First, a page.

Allow yourself to enjoy small successes–no matter what “job” you’re doing. Give yourself permission to celebrate the mixing of the ingredients, the baking, the icing and decoration, and in delivering the confection to a single person. Take pleasure in that smile from the person who ate a slice of your strawberry cake. 

Think about each story or job as a different recipe. What flavor of success do you want for that story, that job? Give yourself permission to enjoy all the flavors of success.

Sneak Peek at Paladina

It’s Friday. Time for another sneak peek at Paladina a WIP (work-in-progress). Paladina is a back-burner story that I work on a little here and there while I finish the Fellowship Dystopia series. Read the first scene of the story. It’s a story I really like and can’t wait to dive into more deeply. Perhaps you’ll feel that way too.

Sneak Peek at Paladina, a work-in-progress by Lynette M. Burrows
Image by R. Burrows ©2004

The Story Sentence

A protection specialist, sworn to defend a tiny Greek village, discovers they are pawns of treasure-hunting alien knights whose game pits her against her long-lost brother to save all of humanity. 

A Story Within the Story

The story, Paladina, takes place in contemporary Greece. But Greece is a land of myth and mystery. This except is the tale told to our protagonist. Will she believe it?


by Lynette M Burrows


In the ancient world, in the city of Githeon, there lived a man named Theolytas. All Greece knew him as a soldier with strength bested only by Achilles and with cunning to equal the great Odysseus. And so when Agamemnon needed warriors to defend Menelaus’s honor, he came to Theolytas of Githeon.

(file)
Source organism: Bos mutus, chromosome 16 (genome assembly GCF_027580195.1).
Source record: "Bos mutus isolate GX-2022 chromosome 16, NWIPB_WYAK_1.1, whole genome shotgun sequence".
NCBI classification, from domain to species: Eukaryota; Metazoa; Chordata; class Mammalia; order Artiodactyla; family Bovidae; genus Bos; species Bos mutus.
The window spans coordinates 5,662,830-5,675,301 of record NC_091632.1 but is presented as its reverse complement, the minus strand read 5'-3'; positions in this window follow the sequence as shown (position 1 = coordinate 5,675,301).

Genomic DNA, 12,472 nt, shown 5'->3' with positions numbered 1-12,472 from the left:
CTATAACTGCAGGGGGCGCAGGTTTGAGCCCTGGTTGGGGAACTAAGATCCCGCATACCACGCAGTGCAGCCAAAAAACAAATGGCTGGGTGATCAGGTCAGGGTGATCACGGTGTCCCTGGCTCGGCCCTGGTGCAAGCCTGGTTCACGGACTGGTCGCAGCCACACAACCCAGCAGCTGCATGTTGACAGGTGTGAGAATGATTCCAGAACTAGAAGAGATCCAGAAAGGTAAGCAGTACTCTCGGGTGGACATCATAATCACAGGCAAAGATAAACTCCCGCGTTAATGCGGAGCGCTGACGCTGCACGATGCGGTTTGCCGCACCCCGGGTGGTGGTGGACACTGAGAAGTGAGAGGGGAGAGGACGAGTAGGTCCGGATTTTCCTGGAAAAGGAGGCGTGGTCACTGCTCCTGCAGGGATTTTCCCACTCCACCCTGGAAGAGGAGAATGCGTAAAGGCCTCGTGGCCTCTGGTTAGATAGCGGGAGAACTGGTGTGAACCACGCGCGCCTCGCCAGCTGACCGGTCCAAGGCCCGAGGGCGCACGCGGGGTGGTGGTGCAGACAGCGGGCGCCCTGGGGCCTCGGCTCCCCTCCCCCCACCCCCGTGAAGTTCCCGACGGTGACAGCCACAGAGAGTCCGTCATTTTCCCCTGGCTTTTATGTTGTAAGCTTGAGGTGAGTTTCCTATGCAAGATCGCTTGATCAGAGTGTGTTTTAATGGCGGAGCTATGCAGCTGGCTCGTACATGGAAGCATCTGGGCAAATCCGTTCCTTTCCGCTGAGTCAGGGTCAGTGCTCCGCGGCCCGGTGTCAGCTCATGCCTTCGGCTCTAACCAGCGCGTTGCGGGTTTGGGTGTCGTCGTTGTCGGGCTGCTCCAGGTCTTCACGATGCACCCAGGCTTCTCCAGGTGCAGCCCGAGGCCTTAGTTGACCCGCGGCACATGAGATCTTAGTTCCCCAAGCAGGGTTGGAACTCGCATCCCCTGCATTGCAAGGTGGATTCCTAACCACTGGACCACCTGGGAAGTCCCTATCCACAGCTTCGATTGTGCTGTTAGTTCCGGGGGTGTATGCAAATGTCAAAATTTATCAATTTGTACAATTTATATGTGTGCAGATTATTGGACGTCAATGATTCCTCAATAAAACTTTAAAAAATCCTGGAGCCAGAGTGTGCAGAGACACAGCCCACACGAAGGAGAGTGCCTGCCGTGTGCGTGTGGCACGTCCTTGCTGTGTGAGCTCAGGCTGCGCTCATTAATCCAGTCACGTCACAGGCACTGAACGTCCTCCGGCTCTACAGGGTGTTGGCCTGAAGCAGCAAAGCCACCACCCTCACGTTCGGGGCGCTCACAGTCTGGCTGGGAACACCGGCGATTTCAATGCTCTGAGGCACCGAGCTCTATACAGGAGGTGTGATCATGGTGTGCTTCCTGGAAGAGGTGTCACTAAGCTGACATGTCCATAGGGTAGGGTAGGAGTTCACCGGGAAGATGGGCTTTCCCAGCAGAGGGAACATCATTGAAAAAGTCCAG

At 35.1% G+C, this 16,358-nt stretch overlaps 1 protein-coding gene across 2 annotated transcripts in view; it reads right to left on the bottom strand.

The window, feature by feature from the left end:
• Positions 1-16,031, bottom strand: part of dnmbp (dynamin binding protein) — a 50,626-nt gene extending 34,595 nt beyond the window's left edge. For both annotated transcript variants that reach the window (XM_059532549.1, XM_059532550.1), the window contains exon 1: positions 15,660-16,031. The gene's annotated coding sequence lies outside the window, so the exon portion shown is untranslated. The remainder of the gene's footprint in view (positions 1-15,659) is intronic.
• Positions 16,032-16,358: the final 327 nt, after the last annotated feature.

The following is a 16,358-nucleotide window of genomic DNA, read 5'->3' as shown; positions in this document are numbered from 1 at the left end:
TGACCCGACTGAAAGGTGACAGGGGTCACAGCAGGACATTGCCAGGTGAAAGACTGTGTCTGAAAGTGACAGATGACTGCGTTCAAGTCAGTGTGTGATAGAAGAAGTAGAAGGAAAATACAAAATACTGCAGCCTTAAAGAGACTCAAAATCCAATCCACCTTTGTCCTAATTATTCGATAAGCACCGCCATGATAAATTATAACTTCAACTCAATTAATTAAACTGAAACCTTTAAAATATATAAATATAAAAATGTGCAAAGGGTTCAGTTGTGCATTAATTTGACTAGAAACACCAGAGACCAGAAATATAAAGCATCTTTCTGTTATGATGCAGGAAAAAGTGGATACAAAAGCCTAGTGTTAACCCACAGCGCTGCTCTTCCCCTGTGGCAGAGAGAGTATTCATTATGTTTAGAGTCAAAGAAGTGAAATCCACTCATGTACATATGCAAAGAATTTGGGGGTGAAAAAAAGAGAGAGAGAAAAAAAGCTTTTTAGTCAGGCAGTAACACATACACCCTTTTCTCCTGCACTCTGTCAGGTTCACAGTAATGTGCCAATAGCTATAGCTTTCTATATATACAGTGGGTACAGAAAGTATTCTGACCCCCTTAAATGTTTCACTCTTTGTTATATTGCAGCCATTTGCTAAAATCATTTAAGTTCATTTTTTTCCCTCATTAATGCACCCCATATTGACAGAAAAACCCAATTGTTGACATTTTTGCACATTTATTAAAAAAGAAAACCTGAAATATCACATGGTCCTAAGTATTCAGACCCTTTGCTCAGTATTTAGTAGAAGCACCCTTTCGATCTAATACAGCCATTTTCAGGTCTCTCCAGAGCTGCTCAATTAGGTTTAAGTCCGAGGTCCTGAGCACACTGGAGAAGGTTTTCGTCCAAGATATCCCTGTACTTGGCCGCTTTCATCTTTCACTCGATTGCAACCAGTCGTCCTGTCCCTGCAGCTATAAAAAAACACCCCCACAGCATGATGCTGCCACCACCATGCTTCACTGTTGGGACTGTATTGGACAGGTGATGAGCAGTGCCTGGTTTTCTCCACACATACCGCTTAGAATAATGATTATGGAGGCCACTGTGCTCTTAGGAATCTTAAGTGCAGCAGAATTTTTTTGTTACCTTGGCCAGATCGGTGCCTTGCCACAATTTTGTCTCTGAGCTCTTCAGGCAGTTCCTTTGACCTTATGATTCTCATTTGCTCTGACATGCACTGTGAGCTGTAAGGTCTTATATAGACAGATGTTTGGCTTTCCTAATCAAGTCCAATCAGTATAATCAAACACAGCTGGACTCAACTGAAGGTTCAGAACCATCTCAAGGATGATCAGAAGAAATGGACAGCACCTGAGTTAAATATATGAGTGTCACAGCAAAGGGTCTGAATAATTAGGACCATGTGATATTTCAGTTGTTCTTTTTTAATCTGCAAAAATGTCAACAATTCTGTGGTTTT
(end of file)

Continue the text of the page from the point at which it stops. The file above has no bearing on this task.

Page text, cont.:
But Theolytas did not raise his shield without Apollo’s approval. And so he consulted the soothsayer, Vasileios. Vasileios foretold Agamemnon would raise a glorious army, the largest in history. And prophesied that Theolytas would find glory in battle and treasure during the sacking of Ilios.

So Theolytas made love to his wife and kissed his children goodbye. He strapped on his armor, loaded provisions and his men-at-arms onto ships, and sailed to the port of Aulis where he joined Agamemnon’s fleet of a thousand ships. Never had Theolytas, nor anyone, seen such a fleet before. And they sailed for battle.

Sneak peek at Paladina includes this illustration of a Greek sailing vessel on ancient Greek pottery.

      But at Aulis, no breath of wind filled their sails for weeks. And when the winds blew again, they fell victim to Apollo’s plague-carrying arrows. Ill winds blew them off-course to Mysia. After many months they sailed into Ilios.     

The Battle for Ilios